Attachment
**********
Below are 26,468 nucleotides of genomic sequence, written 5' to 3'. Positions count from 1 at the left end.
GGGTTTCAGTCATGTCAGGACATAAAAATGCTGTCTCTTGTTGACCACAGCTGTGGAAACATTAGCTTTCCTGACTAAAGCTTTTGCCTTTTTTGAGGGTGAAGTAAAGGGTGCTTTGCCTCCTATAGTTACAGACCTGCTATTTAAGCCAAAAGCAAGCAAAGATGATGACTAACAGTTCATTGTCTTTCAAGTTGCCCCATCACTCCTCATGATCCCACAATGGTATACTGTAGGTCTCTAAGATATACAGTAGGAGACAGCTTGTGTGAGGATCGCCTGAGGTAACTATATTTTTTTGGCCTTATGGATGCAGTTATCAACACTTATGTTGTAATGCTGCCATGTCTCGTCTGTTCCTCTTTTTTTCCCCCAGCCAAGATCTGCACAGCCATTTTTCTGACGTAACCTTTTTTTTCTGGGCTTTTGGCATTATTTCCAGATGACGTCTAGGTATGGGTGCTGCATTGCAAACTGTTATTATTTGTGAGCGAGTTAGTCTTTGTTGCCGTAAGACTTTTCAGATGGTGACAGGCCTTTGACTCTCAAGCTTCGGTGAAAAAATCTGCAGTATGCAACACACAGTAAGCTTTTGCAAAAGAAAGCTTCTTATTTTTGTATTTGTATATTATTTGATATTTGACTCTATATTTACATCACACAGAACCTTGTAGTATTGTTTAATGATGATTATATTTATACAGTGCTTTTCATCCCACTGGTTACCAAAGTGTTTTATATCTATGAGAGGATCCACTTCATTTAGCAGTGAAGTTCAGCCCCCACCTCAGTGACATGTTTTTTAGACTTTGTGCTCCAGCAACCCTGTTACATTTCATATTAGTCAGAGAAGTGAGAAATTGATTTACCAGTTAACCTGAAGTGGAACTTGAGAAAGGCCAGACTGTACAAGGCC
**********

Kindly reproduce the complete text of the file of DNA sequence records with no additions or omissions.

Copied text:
Below are 26,468 nucleotides of genomic sequence, written 5' to 3'. Positions count from 1 at the left end.
GGGTTTCAGTCATGTCAGGACATAAAAATGCTGTCTCTTGTTGACCACAGCTGTGGAAACATTAGCTTTCCTGACTAAAGCTTTTGCCTTTTTTGAGGGTGAAGTAAAGGGTGCTTTGCCTCCTATAGTTACAGACCTGCTATTTAAGCCAAAAGCAAGCAAAGATGATGACTAACAGTTCATTGTCTTTCAAGTTGCCCCATCACTCCTCATGATCCCACAATGGTATACTGTAGGTCTCTAAGATATACAGTAGGAGACAGCTTGTGTGAGGATCGCCTGAGGTAACTATATTTTTTTGGCCTTATGGATGCAGTTATCAACACTTATGTTGTAATGCTGCCATGTCTCGTCTGTTCCTCTTTTTTTCCCCCAGCCAAGATCTGCACAGCCATTTTTCTGACGTAACCTTTTTTTTCTGGGCTTTTGGCATTATTTCCAGATGACGTCTAGGTATGGGTGCTGCATTGCAAACTGTTATTATTTGTGAGCGAGTTAGTCTTTGTTGCCGTAAGACTTTTCAGATGGTGACAGGCCTTTGACTCTCAAGCTTCGGTGAAAAAATCTGCAGTATGCAACACACAGTAAGCTTTTGCAAAAGAAAGCTTCTTATTTTTGTATTTGTATATTATTTGATATTTGACTCTATATTTACATCACACAGAACCTTGTAGTATTGTTTAATGATGATTATATTTATACAGTGCTTTTCATCCCACTGGTTACCAAAGTGTTTTATATCTATGAGAGGATCCACTTCATTTAGCAGTGAAGTTCAGCCCCCACCTCAGTGACATGTTTTTTAGACTTTGTGCTCCAGCAACCCTGTTACATTTCATATTAGTCAGAGAAGTGAGAAATTGATTTACCAGTTAACCTGAAGTGGAACTTGAGAAAGGCCAGACTGTACAAGGCC